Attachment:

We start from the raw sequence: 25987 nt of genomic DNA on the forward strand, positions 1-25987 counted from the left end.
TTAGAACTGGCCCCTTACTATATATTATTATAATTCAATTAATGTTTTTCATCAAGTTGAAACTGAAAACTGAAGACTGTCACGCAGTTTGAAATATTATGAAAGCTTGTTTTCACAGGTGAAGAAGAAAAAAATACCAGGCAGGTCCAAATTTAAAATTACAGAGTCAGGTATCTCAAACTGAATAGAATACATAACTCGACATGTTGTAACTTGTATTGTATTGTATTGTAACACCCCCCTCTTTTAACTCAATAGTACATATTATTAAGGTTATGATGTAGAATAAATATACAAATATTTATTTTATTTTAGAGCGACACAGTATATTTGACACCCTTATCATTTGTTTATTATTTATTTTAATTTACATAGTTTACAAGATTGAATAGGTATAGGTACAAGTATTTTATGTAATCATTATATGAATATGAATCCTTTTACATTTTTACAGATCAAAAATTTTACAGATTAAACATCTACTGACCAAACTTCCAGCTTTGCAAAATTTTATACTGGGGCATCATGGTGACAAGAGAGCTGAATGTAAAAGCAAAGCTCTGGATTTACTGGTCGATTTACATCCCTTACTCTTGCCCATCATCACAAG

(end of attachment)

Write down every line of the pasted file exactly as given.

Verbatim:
We start from the raw sequence: 25987 nt of genomic DNA on the forward strand, positions 1-25987 counted from the left end.
TTAGAACTGGCCCCTTACTATATATTATTATAATTCAATTAATGTTTTTCATCAAGTTGAAACTGAAAACTGAAGACTGTCACGCAGTTTGAAATATTATGAAAGCTTGTTTTCACAGGTGAAGAAGAAAAAAATACCAGGCAGGTCCAAATTTAAAATTACAGAGTCAGGTATCTCAAACTGAATAGAATACATAACTCGACATGTTGTAACTTGTATTGTATTGTATTGTAACACCCCCCTCTTTTAACTCAATAGTACATATTATTAAGGTTATGATGTAGAATAAATATACAAATATTTATTTTATTTTAGAGCGACACAGTATATTTGACACCCTTATCATTTGTTTATTATTTATTTTAATTTACATAGTTTACAAGATTGAATAGGTATAGGTACAAGTATTTTATGTAATCATTATATGAATATGAATCCTTTTACATTTTTACAGATCAAAAATTTTACAGATTAAACATCTACTGACCAAACTTCCAGCTTTGCAAAATTTTATACTGGGGCATCATGGTGACAAGAGAGCTGAATGTAAAAGCAAAGCTCTGGATTTACTGGTCGATTTACATCCCTTACTCTTGCCCATCATCACAAG